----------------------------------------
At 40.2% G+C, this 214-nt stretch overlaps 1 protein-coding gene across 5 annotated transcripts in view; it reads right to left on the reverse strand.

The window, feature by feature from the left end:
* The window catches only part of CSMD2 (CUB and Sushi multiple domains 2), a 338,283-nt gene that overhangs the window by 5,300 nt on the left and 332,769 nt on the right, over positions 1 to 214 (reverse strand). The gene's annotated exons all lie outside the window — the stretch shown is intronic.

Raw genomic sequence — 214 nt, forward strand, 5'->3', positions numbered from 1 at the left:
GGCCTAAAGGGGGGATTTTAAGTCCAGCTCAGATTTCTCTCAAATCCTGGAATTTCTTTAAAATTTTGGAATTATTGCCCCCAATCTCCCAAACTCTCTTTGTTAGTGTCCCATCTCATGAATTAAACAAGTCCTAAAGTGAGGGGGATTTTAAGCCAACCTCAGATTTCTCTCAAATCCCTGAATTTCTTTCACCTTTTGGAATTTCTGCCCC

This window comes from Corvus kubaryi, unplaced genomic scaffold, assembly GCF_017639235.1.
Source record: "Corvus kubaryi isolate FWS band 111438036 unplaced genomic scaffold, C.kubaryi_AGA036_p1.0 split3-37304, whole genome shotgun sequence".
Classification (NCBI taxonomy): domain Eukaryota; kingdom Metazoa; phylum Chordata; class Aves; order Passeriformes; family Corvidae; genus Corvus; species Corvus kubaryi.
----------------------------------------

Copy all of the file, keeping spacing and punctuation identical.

At 40.2% G+C, this 214-nt stretch overlaps 1 protein-coding gene across 5 annotated transcripts in view; it reads right to left on the reverse strand.

The window, feature by feature from the left end:
* The window catches only part of CSMD2 (CUB and Sushi multiple domains 2), a 338,283-nt gene that overhangs the window by 5,300 nt on the left and 332,769 nt on the right, over positions 1 to 214 (reverse strand). The gene's annotated exons all lie outside the window — the stretch shown is intronic.

Raw genomic sequence — 214 nt, forward strand, 5'->3', positions numbered from 1 at the left:
GGCCTAAAGGGGGGATTTTAAGTCCAGCTCAGATTTCTCTCAAATCCTGGAATTTCTTTAAAATTTTGGAATTATTGCCCCCAATCTCCCAAACTCTCTTTGTTAGTGTCCCATCTCATGAATTAAACAAGTCCTAAAGTGAGGGGGATTTTAAGCCAACCTCAGATTTCTCTCAAATCCCTGAATTTCTTTCACCTTTTGGAATTTCTGCCCC

This window comes from Corvus kubaryi, unplaced genomic scaffold, assembly GCF_017639235.1.
Source record: "Corvus kubaryi isolate FWS band 111438036 unplaced genomic scaffold, C.kubaryi_AGA036_p1.0 split3-37304, whole genome shotgun sequence".
Classification (NCBI taxonomy): domain Eukaryota; kingdom Metazoa; phylum Chordata; class Aves; order Passeriformes; family Corvidae; genus Corvus; species Corvus kubaryi.